Nickel and Dimed


Barbara Ehrenreich

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Nickel and Dimed Study Guide

Welcome to the LitCharts study guide on Barbara Ehrenreich's Nickel and Dimed. Created by the original team behind SparkNotes, LitCharts are the world's best literature guides.

Brief Biography of Barbara Ehrenreich

Ehrenreich’s childhood was spent moving frequently around the country, as her father worked his way up from mining into middle-class status. She attended Reed College in Oregon, and received her Ph.D. in cell biology at Rockefeller University. After the birth of her first child, she became involved in the fight for better women’s health care. She ultimately became a full-time writer, breaking into the field with articles on women’s rights and social justice issues. She continues to balance her journalism and book-length projects on social and inequality issues with her activism in health care, women’s rights, and economic justice.
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Historical Context of Nickel and Dimed

In 1996, President Bill Clinton signed into law the “Personal Responsibility and Work Opportunity Reconciliation Act,” a piece of welfare-reform legislation that drastically reshaped welfare programs, reduced federal spending on welfare, and required many to work in exchange for receiving social benefits. As Ehrenreich was beginning her experiment, this law was beginning to kick in, meaning that millions of Americans formerly on welfare were now about to join the workforce (in most cases the low-wage workforce). This was also a time of economic growth and near-full employment for the United States, which many today—especially after the 2008 economic crisis—remember as a time of relative wealth and abundance. In fact, part of Ehrenreich’s goal was to show that this time, perceived by the mainstream as prosperous, was not a period of prosperity for everyone, and that most low-wage workers were entirely left out of the economic growth benefiting many other Americans. Her book also sought to counter the idea that economic growth and full employment would do away with desperate poverty, since both were in evidence at the time she was writing.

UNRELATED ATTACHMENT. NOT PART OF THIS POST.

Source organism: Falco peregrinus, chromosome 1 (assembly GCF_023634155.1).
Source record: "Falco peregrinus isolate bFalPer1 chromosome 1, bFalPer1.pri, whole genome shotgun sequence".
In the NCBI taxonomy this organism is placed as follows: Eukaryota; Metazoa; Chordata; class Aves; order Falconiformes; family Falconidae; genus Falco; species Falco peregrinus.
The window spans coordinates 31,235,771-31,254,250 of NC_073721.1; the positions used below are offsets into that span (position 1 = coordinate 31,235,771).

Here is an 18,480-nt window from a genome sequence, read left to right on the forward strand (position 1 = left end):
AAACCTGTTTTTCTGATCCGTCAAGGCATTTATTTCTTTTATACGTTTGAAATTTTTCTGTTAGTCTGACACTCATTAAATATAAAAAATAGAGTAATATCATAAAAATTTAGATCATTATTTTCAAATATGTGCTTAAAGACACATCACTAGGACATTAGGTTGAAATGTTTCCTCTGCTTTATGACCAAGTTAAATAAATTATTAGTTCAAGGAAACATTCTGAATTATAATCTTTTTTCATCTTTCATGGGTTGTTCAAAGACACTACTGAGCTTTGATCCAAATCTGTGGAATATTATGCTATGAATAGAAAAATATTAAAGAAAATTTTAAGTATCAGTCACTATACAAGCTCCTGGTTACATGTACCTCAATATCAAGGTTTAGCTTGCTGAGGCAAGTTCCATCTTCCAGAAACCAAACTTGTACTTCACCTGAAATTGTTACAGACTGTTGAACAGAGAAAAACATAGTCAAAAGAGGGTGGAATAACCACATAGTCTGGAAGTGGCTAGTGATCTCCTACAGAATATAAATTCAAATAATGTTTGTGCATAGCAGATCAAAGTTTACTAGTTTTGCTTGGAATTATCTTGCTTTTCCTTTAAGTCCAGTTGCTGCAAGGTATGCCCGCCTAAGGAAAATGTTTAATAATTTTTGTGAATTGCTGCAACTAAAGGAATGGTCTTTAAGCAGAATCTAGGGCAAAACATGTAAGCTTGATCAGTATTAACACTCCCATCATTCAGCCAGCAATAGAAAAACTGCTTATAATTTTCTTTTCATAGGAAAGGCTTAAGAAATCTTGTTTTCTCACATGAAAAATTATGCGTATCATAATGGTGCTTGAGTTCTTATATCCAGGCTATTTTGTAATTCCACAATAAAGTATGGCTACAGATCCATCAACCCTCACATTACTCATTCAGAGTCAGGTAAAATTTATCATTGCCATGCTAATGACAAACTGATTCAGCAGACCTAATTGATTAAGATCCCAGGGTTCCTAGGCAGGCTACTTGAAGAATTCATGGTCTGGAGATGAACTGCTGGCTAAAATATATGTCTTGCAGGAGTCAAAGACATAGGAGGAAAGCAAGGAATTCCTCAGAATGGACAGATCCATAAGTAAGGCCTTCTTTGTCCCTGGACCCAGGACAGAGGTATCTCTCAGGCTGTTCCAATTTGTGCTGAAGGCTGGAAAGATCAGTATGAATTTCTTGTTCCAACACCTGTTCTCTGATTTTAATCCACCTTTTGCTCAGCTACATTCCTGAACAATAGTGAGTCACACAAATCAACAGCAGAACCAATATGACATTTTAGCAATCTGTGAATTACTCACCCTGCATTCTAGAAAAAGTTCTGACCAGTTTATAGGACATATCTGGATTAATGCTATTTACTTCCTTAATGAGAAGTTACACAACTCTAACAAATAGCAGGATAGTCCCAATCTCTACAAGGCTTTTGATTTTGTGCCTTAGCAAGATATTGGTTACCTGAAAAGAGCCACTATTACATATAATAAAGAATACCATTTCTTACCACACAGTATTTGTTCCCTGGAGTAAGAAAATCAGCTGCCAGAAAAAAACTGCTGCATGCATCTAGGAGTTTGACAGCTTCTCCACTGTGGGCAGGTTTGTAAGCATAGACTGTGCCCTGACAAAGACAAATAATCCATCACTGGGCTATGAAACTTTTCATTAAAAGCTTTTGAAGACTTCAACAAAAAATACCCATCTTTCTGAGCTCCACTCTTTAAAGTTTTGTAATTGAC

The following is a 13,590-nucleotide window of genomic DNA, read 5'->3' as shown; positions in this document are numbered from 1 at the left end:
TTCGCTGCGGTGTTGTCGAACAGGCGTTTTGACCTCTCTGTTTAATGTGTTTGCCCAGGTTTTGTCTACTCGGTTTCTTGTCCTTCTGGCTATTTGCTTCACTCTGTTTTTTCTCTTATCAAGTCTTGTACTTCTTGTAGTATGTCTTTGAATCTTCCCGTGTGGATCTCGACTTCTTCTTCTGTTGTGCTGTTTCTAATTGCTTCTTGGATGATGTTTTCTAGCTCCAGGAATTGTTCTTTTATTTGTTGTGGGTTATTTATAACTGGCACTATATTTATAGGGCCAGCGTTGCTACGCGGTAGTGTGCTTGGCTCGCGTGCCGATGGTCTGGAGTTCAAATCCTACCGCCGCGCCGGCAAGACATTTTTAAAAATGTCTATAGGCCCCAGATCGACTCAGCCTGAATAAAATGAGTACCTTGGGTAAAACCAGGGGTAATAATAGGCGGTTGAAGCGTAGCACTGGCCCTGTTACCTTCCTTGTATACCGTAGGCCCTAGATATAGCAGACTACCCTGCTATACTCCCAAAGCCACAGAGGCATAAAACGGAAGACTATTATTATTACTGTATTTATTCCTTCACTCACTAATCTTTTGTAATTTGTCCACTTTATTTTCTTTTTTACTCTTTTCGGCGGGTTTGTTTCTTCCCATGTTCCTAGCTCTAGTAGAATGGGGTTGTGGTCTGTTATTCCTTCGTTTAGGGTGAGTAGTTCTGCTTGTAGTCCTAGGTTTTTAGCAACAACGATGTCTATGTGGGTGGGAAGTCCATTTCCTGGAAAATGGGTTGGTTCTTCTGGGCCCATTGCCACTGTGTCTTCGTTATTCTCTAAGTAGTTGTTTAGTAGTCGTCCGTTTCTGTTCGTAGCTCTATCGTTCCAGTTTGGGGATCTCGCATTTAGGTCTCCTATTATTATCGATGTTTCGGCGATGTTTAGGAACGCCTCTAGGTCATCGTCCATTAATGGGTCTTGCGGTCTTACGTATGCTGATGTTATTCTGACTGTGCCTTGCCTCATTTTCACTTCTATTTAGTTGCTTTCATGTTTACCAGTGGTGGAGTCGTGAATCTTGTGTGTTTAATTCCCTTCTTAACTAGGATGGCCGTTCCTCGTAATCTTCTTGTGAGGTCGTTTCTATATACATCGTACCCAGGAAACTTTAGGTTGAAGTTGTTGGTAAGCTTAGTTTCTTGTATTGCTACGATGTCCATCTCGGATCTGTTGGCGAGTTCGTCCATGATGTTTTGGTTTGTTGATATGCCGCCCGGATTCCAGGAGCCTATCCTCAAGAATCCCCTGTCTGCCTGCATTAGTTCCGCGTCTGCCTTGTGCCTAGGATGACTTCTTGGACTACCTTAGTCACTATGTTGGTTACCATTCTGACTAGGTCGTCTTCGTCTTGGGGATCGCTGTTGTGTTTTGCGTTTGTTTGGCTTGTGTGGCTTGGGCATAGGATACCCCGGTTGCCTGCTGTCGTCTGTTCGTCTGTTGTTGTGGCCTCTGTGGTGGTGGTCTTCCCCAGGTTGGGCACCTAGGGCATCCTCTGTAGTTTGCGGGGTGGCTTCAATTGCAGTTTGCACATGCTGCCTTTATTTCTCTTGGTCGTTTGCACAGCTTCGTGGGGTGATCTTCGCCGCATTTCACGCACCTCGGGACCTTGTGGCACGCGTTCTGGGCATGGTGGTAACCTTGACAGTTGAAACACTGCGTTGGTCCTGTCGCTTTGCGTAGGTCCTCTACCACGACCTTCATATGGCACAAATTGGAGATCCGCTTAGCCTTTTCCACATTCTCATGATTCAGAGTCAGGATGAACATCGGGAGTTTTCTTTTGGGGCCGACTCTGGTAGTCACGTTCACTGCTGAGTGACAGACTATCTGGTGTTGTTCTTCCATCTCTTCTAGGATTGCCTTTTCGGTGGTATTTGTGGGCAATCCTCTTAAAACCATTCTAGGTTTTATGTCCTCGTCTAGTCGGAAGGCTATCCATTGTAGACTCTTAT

Other Books Related to Nickel and Dimed

Nickel and Dimed taps into a long American tradition of “muckraking” journalism, in which writers investigate abject social conditions and corrupt corporations in order to promote reform. The Progressive Era, around the turn of the 20th century, was witness to multiple muckraking exposés. One of the most famous was Jacob Riis’s How the Other Half Lives, published in 1890, which revealed the awful conditions of New York City’s immigrant slums through a photojournalism exposé. Another was Upton Sinclair’s 1906 The Jungle, in which he exposed shocking conditions in the Chicago meatpacking industry. Sinclair’s work eventually led to legislation that sought to put an end to such conditions. More recently, “investigative” or “watchdog journalism” have been the terms used in describing the kind of activist-related writing that Ehrenreich pursues and achieves in her book.
Key Facts about Nickel and Dimed
  • Full Title: Nickel and Dimed: On (Not) Getting By in America
  • When Written: 1998-2000
  • Where Written: United States (Florida, Maine, Minnesota)
  • When Published: 2001 (with an afterword from 2008)
  • Literary Period: Contemporary
  • Genre: Reportage/Memoir
  • Setting: Key West, Florida; Portland, Maine; Minneapolis, Minnesota
  • Climax: Each chapter has its own climax, but one scene in Maine is particularly climactic. After growing increasingly frustrated with the way her team leader at The Maids, Holly, must stoically work through dizziness, pain, and stress, Barbara screams into the phone at her boss, Ted, fuming at his willingness to put profits above the well-being of his workers.
  • Antagonist: In general, Barbara’s antagonist is economic culture in America, which accepts the acute distress of low-wage work as a given. She recognizes that such an antagonist is intangible and difficult to pin down, so she constructs more material antagonists in her bosses, including Ted and Howard, as well as the more faceless corporations for which she works.
  • Point of View: First person

Extra Credit for Nickel and Dimed

Seeing Things? Though Ehrenreich calls herself an atheist in Nickel and Dimed, she describes her experiences of mysticism and “seeing God” as an adolescent in her most recent book, Living With a Wild God.